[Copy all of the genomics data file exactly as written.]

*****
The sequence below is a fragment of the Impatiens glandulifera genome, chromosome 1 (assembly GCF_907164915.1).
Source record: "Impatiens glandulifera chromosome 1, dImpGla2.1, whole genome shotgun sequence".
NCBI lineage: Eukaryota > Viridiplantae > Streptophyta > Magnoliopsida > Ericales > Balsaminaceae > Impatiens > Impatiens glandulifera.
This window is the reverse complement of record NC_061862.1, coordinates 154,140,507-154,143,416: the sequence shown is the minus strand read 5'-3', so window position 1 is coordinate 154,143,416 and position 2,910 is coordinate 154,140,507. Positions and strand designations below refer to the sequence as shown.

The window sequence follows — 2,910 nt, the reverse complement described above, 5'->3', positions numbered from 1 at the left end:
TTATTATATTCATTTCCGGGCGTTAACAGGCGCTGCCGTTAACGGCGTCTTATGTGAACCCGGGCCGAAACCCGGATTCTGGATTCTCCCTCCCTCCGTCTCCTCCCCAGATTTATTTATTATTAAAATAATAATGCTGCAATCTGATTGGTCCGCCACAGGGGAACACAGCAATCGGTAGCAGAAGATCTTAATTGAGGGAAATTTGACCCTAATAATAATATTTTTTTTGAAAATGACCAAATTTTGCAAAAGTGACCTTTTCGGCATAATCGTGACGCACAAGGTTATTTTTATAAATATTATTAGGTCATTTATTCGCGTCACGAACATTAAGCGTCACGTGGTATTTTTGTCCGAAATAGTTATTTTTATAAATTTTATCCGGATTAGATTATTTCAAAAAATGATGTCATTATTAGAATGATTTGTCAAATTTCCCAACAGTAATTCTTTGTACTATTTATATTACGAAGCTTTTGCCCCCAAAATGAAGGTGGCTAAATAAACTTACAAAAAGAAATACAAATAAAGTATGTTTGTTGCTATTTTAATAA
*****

The sequence below is a fragment of the Impatiens glandulifera genome, chromosome 1 (assembly GCF_907164915.1).
Source record: "Impatiens glandulifera chromosome 1, dImpGla2.1, whole genome shotgun sequence".
NCBI lineage: Eukaryota > Viridiplantae > Streptophyta > Magnoliopsida > Ericales > Balsaminaceae > Impatiens > Impatiens glandulifera.
This window is the reverse complement of record NC_061862.1, coordinates 154,140,507-154,143,416: the sequence shown is the minus strand read 5'-3', so window position 1 is coordinate 154,143,416 and position 2,910 is coordinate 154,140,507. Positions and strand designations below refer to the sequence as shown.

The window sequence follows — 2,910 nt, the reverse complement described above, 5'->3', positions numbered from 1 at the left end:
TTATTATATTCATTTCCGGGCGTTAACAGGCGCTGCCGTTAACGGCGTCTTATGTGAACCCGGGCCGAAACCCGGATTCTGGATTCTCCCTCCCTCCGTCTCCTCCCCAGATTTATTTATTATTAAAATAATAATGCTGCAATCTGATTGGTCCGCCACAGGGGAACACAGCAATCGGTAGCAGAAGATCTTAATTGAGGGAAATTTGACCCTAATAATAATATTTTTTTTGAAAATGACCAAATTTTGCAAAAGTGACCTTTTCGGCATAATCGTGACGCACAAGGTTATTTTTATAAATATTATTAGGTCATTTATTCGCGTCACGAACATTAAGCGTCACGTGGTATTTTTGTCCGAAATAGTTATTTTTATAAATTTTATCCGGATTAGATTATTTCAAAAAATGATGTCATTATTAGAATGATTTGTCAAATTTCCCAACAGTAATTCTTTGTACTATTTATATTACGAAGCTTTTGCCCCCAAAATGAAGGTGGCTAAATAAACTTACAAAAAGAAATACAAATAAAGTATGTTTGTTGCTATTTTAATAA